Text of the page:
“The USDA could have been ordered to make that decision because of crony capitalism, and then come up with this reasonable-sounding excuse.”

“Hypothetically, yes, but I very much doubt that Krugman has any evidence that your hypothetical is actually true.”

Agreed. It looks like Krugman got taken in by the conventional wisdom on this particular example. While it’s completely plausible that the reasons the media gave for the decision were the real ones and the ones the USDA gave the courts were a cover story, still it hasn’t been proven.

The USDA story, while obviously boneheaded and wrong, is still superficially plausible. An incompetently managed agency might do things like that out of stupidity and not malice.

50 J Thomas June 15, 2008 at 10:35 pm

Stuart, at the time a number of foreign countries demanded that all cattle they imported must be tested.

US exporters who complied with their demand could export to them. US exporters who did not could not.

It is not false advertising to say that you did the test they demanded. It might be false advertising to say that the cattle who tested negative were BSE-free.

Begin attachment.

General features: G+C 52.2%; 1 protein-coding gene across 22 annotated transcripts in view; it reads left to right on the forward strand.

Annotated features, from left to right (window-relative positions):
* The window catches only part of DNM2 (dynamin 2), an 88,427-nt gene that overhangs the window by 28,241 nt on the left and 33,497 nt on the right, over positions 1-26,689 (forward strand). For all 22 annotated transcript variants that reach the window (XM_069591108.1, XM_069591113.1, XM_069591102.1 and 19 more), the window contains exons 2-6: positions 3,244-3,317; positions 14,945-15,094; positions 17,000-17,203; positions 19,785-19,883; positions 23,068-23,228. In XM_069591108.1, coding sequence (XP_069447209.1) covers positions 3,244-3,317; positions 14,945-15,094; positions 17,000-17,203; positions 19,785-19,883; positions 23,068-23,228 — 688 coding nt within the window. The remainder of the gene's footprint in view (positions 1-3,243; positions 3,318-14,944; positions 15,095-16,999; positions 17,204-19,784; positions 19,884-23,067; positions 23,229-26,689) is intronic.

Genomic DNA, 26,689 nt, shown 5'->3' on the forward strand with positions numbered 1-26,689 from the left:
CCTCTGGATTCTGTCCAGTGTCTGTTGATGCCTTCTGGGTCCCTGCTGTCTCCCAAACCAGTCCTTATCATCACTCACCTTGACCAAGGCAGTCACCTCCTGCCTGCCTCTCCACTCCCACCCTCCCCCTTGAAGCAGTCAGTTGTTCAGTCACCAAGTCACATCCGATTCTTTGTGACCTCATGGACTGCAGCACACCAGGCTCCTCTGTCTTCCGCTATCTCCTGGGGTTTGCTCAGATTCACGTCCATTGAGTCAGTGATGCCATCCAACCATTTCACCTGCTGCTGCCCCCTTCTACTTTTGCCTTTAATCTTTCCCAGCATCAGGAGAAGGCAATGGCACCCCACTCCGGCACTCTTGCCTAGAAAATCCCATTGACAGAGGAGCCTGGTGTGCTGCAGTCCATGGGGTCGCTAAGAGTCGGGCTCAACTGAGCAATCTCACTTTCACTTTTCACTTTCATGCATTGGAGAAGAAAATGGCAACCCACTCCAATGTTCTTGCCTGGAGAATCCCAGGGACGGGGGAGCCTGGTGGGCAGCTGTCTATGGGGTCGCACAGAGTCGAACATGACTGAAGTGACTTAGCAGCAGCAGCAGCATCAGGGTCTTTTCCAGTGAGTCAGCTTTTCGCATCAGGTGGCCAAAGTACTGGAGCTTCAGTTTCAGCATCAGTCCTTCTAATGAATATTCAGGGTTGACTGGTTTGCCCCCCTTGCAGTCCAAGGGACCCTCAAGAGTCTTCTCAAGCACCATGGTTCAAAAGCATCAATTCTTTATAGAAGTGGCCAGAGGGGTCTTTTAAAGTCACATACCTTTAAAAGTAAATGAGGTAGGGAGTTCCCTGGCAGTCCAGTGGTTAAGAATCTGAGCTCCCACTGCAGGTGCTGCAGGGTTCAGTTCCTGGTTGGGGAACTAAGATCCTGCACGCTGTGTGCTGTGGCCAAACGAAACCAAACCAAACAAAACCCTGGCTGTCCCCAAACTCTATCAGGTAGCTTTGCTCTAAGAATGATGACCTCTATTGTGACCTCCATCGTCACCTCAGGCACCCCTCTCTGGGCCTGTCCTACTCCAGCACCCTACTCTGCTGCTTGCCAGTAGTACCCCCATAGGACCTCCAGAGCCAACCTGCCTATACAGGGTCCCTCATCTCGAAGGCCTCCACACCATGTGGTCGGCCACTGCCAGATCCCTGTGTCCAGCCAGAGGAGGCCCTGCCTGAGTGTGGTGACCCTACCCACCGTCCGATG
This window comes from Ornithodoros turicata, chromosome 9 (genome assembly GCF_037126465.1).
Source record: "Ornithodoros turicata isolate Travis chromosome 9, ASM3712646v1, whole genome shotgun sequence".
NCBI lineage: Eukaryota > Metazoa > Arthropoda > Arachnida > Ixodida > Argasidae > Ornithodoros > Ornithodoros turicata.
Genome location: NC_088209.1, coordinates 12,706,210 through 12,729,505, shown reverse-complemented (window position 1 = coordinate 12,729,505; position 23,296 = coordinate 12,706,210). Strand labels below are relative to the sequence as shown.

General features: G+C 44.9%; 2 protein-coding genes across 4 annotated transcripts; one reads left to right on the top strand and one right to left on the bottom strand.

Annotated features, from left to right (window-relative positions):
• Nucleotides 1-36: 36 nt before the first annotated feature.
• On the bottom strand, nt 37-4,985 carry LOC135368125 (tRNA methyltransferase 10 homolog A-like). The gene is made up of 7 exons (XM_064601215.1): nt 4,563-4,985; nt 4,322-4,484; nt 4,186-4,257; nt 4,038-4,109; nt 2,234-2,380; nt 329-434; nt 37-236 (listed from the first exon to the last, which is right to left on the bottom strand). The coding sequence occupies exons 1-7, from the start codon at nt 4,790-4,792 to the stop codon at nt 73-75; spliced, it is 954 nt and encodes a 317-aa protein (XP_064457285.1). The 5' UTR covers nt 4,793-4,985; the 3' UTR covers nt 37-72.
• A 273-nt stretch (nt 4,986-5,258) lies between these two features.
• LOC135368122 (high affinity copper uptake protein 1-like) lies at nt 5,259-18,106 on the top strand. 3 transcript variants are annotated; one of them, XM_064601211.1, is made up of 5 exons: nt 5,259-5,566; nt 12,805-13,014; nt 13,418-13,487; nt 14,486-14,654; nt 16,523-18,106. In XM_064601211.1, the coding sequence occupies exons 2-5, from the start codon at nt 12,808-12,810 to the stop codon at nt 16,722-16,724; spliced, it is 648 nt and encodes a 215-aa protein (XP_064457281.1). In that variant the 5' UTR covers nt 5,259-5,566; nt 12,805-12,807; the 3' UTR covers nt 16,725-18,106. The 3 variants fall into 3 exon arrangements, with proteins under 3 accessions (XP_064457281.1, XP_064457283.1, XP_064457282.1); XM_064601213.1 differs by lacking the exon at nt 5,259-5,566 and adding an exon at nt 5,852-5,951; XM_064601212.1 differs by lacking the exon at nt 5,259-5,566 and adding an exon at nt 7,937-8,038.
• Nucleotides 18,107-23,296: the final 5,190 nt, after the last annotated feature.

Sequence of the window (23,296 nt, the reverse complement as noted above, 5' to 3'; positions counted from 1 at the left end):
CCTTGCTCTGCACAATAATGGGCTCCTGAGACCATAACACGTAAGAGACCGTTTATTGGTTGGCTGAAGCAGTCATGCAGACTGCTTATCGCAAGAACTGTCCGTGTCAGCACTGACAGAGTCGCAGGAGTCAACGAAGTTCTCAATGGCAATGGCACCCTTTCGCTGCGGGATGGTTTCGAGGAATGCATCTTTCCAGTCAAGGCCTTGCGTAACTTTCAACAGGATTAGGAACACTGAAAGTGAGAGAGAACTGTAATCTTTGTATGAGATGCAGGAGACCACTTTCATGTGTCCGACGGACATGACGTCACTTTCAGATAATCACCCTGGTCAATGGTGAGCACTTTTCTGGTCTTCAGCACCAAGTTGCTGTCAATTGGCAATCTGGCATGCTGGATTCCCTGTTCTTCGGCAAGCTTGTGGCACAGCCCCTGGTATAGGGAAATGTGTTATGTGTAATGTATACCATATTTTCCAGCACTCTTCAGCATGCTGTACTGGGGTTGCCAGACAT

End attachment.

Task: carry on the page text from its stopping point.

The science is peculiar. As I understand it (and I haven’t done a lit search for well over a year), there are no living organisms involved except victims. A particular protein in your brain can change shape, and if it does change to just the wrong shape then it can catalyse other copies of that protein to also change shape. When too many copies change shape your brain shuts down.

When you eat copies of the protein that have changed shape in some other nervous system, somehow some of them might get to your brain and start catalysing your own brain proteins to change shape too.

Nobody knows how much of a dose it takes to do that. Cows that are only starting the process have small amounts of the protein present in their brains and nerves. You aren’t safe if you avoid brain and CNS tissue, the nerves that run through muscle might have the protein too. And other food can be contaminated by brain or spinal contents. Also, human tests consistently show small amounts of the changed protein in the brains of people who died in accidents and had no symptoms. So detecting early infection from small amounts of the changed protein is probably not workable.

If you can get the disease from eating meat that can’t be tested, then the only safe choices are to make sure none of the meat is contaminated or else stop eating beef.

The USDA has rejected the latter approach, so they test to make sure that the number of cases is at acceptable levels. When they find a positive case people freak out because the only acceptable level is zero, so they must test enough to detect a truly dangerous epidemic, but not enough to detect any cases when there is not an epidemic.